Here we performed an exploratory whole genome sequencing study in the same set of 15 SI subjects studied by Vingerhoets et al.29 (six with PCD and nine without), as well as 15 healthy controls matched for age, sex, education, and handedness (Table 1). The primary goal was to identify rare, highly penetrant mutations in the nine people with non-PCD SI, as relatively little is known about the genetic contributions to non-PCD SI. As these nine subjects showed an elevated rate of left-handedness, our study also had the potential to yield novel insights into the developmental origins of left-right patterning of both brain and body. The six SI subjects with PCD were included as positive controls, in which we expected to find recessive mutations in known PCD-causing genes.

Table 1 The most likely causal recessive mutations in the fifteen SI subjects.



Table 1 gives an overview of the participants and their characteristics. Fifteen people with radiologically documented SI (mean age = 33 years, 8 males), and 15 controls with normal situs matched for age, sex, education and handedness (mean age = 33 years, 8 males), were recruited from Ghent University Hospital and Middelheim Hospital Antwerp. All participants were tested and scanned at Ghent University Hospital following ethical approval by the “Commissie voor Medische Ethiek, Universitair Ziekenhuis Gent”, study approval number 2012/073. All participants gave informed consent for DNA sample collection and genomic analysis in relation to body, brain and behavioural laterality. All methods were performed in accordance with the relevant guidelines and regulations.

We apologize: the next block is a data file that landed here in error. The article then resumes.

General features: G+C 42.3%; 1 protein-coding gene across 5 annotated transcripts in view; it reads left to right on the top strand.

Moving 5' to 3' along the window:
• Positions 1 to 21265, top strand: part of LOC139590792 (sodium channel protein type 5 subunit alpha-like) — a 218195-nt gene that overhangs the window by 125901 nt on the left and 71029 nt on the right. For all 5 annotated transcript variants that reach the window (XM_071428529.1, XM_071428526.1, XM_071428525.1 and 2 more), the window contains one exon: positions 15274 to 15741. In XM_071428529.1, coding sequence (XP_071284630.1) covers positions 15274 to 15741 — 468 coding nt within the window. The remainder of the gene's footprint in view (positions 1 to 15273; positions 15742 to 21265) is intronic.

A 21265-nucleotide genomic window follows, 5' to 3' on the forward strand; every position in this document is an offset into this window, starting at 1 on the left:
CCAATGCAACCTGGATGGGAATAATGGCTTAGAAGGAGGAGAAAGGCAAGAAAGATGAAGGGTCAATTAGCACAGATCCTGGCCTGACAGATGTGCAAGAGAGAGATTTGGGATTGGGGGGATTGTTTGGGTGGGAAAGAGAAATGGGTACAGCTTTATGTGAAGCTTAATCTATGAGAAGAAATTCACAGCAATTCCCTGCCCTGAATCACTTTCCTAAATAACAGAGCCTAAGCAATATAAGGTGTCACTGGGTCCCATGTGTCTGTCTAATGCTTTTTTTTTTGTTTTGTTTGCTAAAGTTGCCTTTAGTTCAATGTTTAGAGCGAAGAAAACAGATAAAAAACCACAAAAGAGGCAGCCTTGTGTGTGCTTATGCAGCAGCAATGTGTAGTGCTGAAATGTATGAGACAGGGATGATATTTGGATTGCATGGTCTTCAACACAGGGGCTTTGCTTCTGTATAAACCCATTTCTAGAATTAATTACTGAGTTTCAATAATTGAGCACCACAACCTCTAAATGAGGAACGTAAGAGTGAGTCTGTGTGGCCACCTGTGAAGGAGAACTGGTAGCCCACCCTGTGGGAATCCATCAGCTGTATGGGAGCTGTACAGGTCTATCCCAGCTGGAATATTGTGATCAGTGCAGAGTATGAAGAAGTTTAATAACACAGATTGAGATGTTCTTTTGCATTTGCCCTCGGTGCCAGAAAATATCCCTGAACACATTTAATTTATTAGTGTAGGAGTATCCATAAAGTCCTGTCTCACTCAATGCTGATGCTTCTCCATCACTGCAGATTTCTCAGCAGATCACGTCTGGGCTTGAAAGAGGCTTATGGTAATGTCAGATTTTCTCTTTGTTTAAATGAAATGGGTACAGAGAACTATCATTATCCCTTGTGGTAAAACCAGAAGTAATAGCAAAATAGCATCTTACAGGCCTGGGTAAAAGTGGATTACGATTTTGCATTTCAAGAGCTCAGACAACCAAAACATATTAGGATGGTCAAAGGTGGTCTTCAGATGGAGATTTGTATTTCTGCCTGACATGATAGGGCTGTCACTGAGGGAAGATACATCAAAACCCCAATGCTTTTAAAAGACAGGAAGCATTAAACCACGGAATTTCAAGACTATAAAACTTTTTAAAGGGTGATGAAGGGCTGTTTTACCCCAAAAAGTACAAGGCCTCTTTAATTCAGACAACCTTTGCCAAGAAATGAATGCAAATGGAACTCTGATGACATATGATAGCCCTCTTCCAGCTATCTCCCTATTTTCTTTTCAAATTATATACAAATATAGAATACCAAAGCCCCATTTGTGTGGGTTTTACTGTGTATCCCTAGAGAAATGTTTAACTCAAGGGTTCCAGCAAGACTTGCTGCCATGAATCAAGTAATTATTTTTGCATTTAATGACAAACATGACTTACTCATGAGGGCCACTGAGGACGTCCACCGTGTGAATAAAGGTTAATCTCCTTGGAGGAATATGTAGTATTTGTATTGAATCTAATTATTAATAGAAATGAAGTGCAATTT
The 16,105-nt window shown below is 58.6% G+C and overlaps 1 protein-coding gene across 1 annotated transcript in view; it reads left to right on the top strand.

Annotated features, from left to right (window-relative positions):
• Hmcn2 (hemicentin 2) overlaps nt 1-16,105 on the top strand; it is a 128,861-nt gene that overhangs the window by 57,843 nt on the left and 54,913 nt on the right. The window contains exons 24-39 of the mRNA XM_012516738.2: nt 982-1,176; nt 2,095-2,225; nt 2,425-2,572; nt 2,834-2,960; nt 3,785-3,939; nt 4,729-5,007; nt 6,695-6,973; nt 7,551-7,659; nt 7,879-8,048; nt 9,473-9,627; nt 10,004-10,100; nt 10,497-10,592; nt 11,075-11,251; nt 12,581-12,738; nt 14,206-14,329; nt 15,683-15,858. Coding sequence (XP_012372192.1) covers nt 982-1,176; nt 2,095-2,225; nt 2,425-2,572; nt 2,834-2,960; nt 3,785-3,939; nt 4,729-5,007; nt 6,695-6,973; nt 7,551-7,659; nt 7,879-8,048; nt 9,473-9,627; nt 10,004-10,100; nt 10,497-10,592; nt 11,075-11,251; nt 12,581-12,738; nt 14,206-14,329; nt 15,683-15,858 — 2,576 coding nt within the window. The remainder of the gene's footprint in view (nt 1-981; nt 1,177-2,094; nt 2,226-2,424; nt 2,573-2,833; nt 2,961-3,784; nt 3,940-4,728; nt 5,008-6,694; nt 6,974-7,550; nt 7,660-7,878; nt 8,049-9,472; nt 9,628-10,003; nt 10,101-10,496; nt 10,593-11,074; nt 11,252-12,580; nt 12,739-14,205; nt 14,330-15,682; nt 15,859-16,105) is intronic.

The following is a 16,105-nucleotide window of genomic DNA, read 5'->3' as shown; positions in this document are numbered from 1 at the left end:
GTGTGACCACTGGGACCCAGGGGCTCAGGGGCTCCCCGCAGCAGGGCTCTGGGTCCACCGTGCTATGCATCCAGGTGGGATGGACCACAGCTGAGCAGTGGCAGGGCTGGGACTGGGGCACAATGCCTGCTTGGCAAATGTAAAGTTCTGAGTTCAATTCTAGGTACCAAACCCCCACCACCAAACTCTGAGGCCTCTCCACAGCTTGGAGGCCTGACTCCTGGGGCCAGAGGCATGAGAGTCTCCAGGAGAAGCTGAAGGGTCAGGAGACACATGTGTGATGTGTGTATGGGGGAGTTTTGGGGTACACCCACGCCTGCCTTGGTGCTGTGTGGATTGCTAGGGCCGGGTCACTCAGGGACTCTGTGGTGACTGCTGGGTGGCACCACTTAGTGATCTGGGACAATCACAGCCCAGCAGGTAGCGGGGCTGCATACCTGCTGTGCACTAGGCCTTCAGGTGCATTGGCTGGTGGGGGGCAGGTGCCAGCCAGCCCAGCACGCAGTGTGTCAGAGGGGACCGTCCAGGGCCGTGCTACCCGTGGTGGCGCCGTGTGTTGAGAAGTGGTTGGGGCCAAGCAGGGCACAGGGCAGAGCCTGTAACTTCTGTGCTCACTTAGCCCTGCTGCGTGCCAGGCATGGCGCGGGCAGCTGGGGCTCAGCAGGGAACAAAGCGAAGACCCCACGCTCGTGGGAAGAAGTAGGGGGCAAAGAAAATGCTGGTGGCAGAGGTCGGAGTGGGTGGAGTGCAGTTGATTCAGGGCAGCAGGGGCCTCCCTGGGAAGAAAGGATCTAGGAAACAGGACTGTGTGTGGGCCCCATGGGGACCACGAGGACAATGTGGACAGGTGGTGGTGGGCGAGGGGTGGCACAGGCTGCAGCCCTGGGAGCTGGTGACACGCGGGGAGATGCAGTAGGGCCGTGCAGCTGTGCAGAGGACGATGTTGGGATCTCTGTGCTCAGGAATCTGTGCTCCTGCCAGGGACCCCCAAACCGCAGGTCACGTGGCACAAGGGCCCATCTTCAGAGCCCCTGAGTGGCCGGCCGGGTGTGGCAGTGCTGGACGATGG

Details about the recruitment, diagnosis and selection/exclusion procedure have been described previously29. Radiological information (RX or CT) of thorax and complete abdomen was available for eight SI participants, and of thorax and upper abdomen in seven SI participants. The medical reports confirmed that all 15 participants presented with radiologically documented SI.

In five participants with SI, a formal diagnosis of PCD or Kartagener syndrome was found in their medical records. Kartagener syndrome refers to the clinical triad of SI, chronic sinusitis, and bronchiectasis9. A sixth SI-participant was identified on account of a radiological consultation regarding infertility. The participant also presented with chronic sinusitis and mild chronic bronchitis. Although no formal diagnosis of PCD was obtained in this case, the presence of chronic upper and lower respiratory infection and infertility in an individual with SI warrants suspicion of Kartagener syndrome. Consequently, we included the participant within the PCD group. In addition, all six members of the PCD group reported having a daily wet cough, and had PICADAR scores of between 8 and 1235, and thus predictive probabilities of having PCD of between 66% and 99%, based on this recently-developed, questionnaire-based tool (note that five of these subjects anyway had formal medical diagnoses).